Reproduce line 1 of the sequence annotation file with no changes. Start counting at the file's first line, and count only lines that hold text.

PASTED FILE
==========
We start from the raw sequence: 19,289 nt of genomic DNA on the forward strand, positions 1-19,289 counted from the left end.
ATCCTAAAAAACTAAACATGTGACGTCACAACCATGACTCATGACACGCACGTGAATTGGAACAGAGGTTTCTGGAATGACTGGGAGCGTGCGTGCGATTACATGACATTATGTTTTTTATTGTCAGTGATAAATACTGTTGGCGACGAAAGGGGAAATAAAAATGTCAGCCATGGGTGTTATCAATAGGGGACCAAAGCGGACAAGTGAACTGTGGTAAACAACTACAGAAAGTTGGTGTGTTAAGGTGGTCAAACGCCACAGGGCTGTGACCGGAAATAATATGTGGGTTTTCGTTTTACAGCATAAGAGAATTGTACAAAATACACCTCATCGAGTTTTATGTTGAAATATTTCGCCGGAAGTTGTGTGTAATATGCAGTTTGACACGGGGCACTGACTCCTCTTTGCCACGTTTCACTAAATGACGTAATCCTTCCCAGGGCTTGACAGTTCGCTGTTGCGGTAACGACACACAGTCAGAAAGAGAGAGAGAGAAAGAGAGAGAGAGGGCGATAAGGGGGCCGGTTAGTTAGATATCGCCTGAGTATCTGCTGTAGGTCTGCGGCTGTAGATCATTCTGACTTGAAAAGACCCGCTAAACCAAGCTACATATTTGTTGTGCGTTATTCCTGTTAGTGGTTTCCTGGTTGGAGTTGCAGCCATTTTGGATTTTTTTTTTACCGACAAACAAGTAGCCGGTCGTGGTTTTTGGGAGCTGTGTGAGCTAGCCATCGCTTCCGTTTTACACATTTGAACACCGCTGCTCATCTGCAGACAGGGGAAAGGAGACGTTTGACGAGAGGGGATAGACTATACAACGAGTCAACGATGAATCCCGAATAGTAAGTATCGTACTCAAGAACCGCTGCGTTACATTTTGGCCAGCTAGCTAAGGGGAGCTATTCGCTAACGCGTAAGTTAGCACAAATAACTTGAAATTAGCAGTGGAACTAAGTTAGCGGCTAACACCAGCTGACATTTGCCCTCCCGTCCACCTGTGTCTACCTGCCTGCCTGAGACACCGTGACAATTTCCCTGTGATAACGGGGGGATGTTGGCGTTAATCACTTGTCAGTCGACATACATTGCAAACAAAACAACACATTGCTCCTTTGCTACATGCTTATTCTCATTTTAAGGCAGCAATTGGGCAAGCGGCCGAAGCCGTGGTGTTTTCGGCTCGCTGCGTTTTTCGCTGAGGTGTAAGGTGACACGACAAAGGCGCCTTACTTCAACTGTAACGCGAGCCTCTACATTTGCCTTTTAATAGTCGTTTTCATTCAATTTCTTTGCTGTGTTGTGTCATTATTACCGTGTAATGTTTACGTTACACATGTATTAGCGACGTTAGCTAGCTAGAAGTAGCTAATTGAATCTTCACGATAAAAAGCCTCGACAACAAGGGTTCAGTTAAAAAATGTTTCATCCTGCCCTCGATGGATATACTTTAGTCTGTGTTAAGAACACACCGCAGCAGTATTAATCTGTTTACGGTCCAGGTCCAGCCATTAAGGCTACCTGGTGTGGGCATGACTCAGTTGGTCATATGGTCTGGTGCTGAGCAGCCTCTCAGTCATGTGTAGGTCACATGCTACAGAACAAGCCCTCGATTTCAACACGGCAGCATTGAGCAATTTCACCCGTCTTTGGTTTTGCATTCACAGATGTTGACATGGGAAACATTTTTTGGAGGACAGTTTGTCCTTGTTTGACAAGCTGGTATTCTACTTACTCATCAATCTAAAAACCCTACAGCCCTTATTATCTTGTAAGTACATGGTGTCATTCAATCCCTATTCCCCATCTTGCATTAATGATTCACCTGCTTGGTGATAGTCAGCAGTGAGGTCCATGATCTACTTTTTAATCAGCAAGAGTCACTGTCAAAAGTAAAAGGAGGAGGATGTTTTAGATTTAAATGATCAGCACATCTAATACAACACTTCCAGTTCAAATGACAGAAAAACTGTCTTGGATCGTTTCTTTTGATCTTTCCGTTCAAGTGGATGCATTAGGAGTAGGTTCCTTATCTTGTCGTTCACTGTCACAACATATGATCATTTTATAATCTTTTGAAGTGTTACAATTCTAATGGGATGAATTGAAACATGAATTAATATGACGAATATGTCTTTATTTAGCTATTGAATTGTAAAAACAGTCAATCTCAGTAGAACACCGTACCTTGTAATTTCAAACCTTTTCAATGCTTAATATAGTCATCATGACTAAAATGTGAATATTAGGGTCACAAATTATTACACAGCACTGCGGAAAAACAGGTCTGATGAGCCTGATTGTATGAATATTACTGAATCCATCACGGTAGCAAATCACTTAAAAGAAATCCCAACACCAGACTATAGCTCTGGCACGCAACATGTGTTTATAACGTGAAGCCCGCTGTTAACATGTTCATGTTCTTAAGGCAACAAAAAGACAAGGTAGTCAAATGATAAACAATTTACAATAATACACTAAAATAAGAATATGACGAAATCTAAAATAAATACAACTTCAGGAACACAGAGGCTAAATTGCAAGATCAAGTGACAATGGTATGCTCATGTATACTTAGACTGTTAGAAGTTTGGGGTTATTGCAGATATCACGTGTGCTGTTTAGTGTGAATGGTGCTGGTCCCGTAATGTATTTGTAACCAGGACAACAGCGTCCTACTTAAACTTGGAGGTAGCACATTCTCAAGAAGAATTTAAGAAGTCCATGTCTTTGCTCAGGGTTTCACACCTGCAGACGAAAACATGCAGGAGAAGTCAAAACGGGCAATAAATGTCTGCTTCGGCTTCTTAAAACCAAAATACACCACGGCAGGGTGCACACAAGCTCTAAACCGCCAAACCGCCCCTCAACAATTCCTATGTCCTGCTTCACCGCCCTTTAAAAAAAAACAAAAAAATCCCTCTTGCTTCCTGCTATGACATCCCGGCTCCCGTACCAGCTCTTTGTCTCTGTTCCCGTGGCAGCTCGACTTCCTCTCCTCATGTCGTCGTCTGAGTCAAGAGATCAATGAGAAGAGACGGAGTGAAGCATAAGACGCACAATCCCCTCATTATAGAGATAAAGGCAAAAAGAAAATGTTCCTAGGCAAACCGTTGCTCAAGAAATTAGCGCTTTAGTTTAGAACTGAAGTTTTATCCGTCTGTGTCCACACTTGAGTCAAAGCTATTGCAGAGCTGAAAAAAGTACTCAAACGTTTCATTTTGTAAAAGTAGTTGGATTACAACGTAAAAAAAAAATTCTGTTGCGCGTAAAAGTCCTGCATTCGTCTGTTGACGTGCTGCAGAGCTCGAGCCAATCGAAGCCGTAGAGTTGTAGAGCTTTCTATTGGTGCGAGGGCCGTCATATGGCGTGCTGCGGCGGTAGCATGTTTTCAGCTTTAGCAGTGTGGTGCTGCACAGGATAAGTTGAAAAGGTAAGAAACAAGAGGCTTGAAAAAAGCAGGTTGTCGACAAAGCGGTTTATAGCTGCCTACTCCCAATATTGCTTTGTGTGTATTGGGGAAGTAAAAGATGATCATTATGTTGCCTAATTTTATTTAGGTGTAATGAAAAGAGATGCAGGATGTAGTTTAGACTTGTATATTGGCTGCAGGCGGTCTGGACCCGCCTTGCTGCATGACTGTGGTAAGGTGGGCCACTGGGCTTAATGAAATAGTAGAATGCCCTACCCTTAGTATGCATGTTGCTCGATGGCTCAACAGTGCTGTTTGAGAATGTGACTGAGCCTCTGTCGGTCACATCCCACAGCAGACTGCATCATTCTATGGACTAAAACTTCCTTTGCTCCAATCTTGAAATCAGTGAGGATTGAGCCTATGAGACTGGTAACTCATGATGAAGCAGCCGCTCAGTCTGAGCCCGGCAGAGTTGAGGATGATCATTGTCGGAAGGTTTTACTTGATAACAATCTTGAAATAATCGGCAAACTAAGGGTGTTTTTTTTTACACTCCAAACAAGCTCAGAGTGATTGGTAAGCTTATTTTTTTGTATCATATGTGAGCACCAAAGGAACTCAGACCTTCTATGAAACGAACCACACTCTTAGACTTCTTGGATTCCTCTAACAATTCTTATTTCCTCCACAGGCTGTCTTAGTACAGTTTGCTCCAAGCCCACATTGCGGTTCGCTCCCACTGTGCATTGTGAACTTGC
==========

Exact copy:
We start from the raw sequence: 19,289 nt of genomic DNA on the forward strand, positions 1-19,289 counted from the left end.